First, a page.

Knowledge of a topic (1) is given purpose & shape wrought the writer’s (2) thoughtful consideration of audience (3). Therein lies the value of writing in the academic setting. When the assignment is difficult-as it should be-both problem and solution lie within this rich nexus. ; when students think hard about how to communicate a complex topic to an audience, they must sometimes consider the possibility that it is their own biases ; erroneous thinking that make the topic incomprehensible to an audience. Yes, at this point, they’ve got some thinking to do. Amp; that’s good. Thinking about the needs of an audience can drive inquiry ; research at more advanced bevels as well. ; this phenomenon is not limited to the humanities and social sciences. What types of positions might an audience initially hold? Audience will hold a number of different initial positions. Those initial positions include; * A friendly audience, * An undecided audience, * A neutral audience, * A hostile, resistant audience, * An unfamiliar audience, * A linked audience What possible outcomes are associated with arguments directed to each of these audiences?

The audience is important because without the audience you have no argument. You’re stressful to convince the great unwashed to your beliefs, hence why you need an audience. The audience may initially be a friendly audience, or a subject audience, a neutral audience, a hostile audience, an unfamiliar audience, or a linked audience. Possible outcomes are convincing the masses or piles to your cause, pushing people away from your cause to the opposing side, people could remain bias, and people could become angry and/or fierce towards you and your argument. 4. What is discourse community?

A discourse community is a group of communicators with a common goal or interest that adopts certain preferred ways of participating in public discussion. These preferred ways of discussion are called discursive practices. Generally, these discursive practices involve various genres (academic papers, books, lectures, debates, TV and radio programming, etc. ) and require the mastery of certain special terminology or jargon. Generally, “membership” in a discourse community requires a certain level of expertise in the common goal; the more “expert” one is considered, the more influence one has over the preferred discursive practices.

The boundaries of discourse communities are often hazy, and frequently overlap, and many broad discourse communities have smaller, ore specialized sub-communities. Most people participate regularly in several different discourse communities. To what discourse communities do you belong? Body language, Attitude, and Same Interests is good and bad. All members of the community who share the same language, body language, attitude, and the same activities and will often reject others who are not like them.

A stereotypical Identity, let’s say in a neighborhood is usually more than one community. You can place yourself in a variety of communities. There isn’t only one Safety and Comfortable place, you have to carry yourself in a certain way depending who oh are with. Everyone will always assume things because of where you come from and a discourse community can sometimes define who you are. When I was in high school I could be a football player and teammate, but at home I had to be different, However, I changed this when I graduated from high school.

I joined the army right out of hi school and the variety of people you meet there is just like an audience, different in every aspect. Going to college depends how you look at things, for me it has been good because have met new people and done things that otherwise I wouldn’t have done. The culture and language difference as led to me making new friends and learning a variety of new things. You feel safe and often have the attitude you have because of the community you have grown up in, say by the age of 16 to 18 or so.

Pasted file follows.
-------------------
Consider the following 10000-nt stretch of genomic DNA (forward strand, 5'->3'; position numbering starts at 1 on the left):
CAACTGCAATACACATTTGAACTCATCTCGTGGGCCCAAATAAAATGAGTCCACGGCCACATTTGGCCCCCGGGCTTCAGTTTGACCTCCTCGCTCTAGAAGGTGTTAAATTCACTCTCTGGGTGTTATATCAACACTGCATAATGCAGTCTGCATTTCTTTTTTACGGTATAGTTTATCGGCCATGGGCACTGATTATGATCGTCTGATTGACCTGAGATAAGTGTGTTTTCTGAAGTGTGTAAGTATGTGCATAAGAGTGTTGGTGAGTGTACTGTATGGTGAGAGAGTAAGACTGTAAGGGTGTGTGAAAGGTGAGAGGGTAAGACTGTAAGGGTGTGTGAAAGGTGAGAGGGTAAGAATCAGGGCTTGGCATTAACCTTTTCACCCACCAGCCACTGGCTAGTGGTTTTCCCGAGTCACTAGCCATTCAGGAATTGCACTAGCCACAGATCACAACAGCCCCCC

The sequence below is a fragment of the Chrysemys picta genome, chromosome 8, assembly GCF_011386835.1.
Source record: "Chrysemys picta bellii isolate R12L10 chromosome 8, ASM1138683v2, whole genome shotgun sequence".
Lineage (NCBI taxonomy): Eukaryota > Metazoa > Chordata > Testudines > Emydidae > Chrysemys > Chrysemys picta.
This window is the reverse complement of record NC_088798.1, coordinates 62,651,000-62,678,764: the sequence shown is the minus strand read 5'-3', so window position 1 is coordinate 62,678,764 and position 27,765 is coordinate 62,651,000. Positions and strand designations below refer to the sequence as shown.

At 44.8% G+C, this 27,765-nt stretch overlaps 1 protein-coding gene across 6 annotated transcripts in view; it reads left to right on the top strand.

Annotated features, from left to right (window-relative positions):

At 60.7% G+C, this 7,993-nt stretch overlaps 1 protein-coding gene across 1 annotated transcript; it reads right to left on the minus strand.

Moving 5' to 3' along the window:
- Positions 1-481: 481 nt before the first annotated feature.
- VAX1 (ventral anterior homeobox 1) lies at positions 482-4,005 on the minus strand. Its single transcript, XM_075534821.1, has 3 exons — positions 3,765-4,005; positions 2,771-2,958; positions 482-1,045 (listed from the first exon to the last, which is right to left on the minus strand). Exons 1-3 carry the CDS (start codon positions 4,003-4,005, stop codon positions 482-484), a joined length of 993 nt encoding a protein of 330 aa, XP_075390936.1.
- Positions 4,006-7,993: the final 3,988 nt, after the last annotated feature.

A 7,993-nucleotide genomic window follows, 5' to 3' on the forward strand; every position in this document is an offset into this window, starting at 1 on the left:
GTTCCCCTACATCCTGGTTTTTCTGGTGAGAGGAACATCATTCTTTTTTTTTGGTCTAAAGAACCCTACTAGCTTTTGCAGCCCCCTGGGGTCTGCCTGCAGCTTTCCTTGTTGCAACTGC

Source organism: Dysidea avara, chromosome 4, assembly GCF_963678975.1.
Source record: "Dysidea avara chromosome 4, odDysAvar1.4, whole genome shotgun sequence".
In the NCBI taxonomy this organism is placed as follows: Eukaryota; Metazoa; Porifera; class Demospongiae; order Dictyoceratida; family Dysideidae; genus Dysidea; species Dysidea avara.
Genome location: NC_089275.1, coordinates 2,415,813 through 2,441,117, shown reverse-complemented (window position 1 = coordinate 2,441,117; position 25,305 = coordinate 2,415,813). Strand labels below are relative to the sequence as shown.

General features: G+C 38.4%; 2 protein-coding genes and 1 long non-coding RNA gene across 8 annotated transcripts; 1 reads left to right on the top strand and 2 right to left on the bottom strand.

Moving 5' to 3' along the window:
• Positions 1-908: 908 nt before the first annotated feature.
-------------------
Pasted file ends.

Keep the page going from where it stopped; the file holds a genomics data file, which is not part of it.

How does a discourse community help establish common ground for its members? An audience’s affiliation can help define the nature of the audience itself. Specialized groups who share subject matter, background, experience, values, and a common language (including specialized and technical vocabulary, jargon, or slang) are known as Discourse Communities. They can be comprised of all scientists, all engineers, or all mathematicians. Their common background, training, language, and knowledge make it easier for them to connect, achieve common ground, and work toward conclusions.

The (DC) itself creates some of the common ground necessary for successful academic inquiry or for other types of argument. 5. What is the universal audience? Simply put, an unknown Audience. The basic premise is: The universal audience is an imagined audience that serves as an ethical and argumentative test for the rhetoric. It requires the speaker to imagine a composite audience that contains individuals from diverse backgrounds and to discern whether or not the content of the rhetorical text or speech would appeal to individuals within that audience.

Scholars Permian and Albrecht-Teach ascertain that the content addressed to a universal audience “must convince the reader that the reasons adduced are of a compelling character and that they are self-evident, and possess an absolute and timeless validity”. The concept of the universal audience has received criticism for being idealistic because it can be considered as an impediment in achieving persuasive effect with particular audiences. Yet, it still may be useful as an ethical guide for a speaker ND a critical tool for a reader or audience. What are the special qualities of this audience?

It makes you think outside the box, since you don’t know your target audience you must rely on your experience and knowledge of writing. Asking what issues does the audience hold? What constraints, attitudes or assumptions influence them? The Factors that influence the views on their attitudes and assumptions? Then based on your profile, speculate how your audience will affect or influence your choices or strategies for making your argument. Why is it a useful idea? It inspires a high level of argumentation by influencing careful research, intelligent reasoning, and a clear writing style that is requirements for this type of audience.